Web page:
Pregnant women in Louisiana are not meeting dietary seafood recommendations
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Background. The 2015–2020 Dietary Guidelines for Americans recommend that pregnant women and women of childbearing ages consume 8–12 oz. of seafood per week. Fish are the major dietary source of omega-3 long chain polyunsaturated fatty acids, which have benefits for the mother and fetus. Methods. In this observational study, we investigated dietary habits of pregnant women in Baton Rouge, Louisiana, USA, to determine if they achieve recommended seafood intake. A print survey, which included commonly consumed foods from protein sources (beef, chicken, pork, and fish), was completed by pregnant women at a single-day hospital convention for expecting families in October 2015. Women () chose from six predefined responses to answer how frequently they were consuming each food. Results. Chicken was consumed most frequently (75% of women), followed by beef (71%), pork (65%), and fish (22%), respectively. Consumption frequency for the most consumed fish (catfish, once per month) was similar to or lower than that of the least consumed beef, chicken, and pork foods. Consumption frequency for the most consumed chicken and beef foods was at least once per week. Conclusion. Our data indicate that pregnant women in Louisiana often consume protein sources other than fish and likely fail to meet dietary seafood recommendations.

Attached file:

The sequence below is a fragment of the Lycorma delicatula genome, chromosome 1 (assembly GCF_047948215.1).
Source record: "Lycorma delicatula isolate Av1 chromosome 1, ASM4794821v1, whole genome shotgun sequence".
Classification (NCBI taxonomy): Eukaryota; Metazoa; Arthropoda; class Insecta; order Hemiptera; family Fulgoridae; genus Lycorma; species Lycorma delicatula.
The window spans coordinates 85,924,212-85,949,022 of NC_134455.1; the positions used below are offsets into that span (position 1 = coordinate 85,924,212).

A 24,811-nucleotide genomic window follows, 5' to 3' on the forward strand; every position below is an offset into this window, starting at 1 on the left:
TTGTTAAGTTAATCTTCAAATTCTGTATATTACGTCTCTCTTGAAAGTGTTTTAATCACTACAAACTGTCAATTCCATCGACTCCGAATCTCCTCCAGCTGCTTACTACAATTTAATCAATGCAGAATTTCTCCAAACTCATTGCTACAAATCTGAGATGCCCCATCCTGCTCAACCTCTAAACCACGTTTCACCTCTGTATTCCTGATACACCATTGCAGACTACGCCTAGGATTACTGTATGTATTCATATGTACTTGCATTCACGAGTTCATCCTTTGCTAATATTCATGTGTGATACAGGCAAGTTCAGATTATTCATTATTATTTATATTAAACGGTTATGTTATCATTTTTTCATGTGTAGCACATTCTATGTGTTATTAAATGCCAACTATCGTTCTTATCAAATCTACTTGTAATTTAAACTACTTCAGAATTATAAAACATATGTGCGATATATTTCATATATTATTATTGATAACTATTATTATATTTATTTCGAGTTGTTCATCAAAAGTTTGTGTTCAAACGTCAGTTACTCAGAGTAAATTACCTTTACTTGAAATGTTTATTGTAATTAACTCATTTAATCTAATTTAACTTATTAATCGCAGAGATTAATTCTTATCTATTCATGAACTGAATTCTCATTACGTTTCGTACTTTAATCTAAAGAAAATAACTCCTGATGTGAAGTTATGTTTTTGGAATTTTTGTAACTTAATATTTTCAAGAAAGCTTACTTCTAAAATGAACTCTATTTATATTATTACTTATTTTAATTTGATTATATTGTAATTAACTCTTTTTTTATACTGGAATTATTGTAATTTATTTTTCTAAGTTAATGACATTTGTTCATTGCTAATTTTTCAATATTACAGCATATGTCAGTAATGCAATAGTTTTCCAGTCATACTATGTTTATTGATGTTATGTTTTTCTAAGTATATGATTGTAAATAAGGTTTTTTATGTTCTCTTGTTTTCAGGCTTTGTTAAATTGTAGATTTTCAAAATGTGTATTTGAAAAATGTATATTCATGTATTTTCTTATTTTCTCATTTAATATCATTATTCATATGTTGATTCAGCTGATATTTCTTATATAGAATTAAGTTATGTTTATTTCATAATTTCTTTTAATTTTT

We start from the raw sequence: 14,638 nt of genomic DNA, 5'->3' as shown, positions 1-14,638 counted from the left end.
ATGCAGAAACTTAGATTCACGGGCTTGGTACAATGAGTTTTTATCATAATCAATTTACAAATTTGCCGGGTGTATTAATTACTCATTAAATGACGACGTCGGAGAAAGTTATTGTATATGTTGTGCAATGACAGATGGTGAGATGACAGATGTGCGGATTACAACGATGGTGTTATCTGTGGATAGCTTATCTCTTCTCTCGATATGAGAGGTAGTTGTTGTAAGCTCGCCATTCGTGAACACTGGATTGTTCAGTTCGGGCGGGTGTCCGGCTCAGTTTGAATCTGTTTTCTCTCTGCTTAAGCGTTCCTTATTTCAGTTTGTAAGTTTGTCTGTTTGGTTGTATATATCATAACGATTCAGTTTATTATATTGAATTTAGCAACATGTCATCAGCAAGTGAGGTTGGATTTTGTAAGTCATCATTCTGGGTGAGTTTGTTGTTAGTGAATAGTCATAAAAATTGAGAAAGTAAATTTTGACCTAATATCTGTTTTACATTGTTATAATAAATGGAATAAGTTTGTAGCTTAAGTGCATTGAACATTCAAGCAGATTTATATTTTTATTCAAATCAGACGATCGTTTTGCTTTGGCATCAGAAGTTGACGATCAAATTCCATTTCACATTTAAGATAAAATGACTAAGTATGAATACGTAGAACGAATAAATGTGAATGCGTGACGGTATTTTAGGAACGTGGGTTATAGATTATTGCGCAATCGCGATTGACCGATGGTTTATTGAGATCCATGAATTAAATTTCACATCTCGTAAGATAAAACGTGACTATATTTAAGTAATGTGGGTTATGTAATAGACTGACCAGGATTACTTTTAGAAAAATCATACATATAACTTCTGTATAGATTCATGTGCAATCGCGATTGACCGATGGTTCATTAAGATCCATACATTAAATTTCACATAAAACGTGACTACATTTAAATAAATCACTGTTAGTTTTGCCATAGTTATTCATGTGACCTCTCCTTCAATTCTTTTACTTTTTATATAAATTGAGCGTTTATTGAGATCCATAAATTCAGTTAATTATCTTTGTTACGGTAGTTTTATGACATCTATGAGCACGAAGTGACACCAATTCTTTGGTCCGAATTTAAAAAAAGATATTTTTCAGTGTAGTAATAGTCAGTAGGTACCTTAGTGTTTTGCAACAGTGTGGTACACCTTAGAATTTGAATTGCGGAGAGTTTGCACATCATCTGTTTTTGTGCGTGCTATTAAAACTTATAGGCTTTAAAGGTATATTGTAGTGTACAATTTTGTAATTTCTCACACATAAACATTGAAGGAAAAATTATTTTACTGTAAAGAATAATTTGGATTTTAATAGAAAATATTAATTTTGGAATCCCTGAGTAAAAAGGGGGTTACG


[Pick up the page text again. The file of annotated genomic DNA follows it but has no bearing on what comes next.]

CitationDrewery, M. L., Gaitan, A. V., Thaxton, C., Xu, W., & Lammi-Keefe, C. J. (2016). Pregnant women in Louisiana are not meeting dietary seafood recommendations. Journal of Pregnancy, 2016, pp. 1-9.
Rights HolderCopyright © 2016 M. L. Drewery et al.
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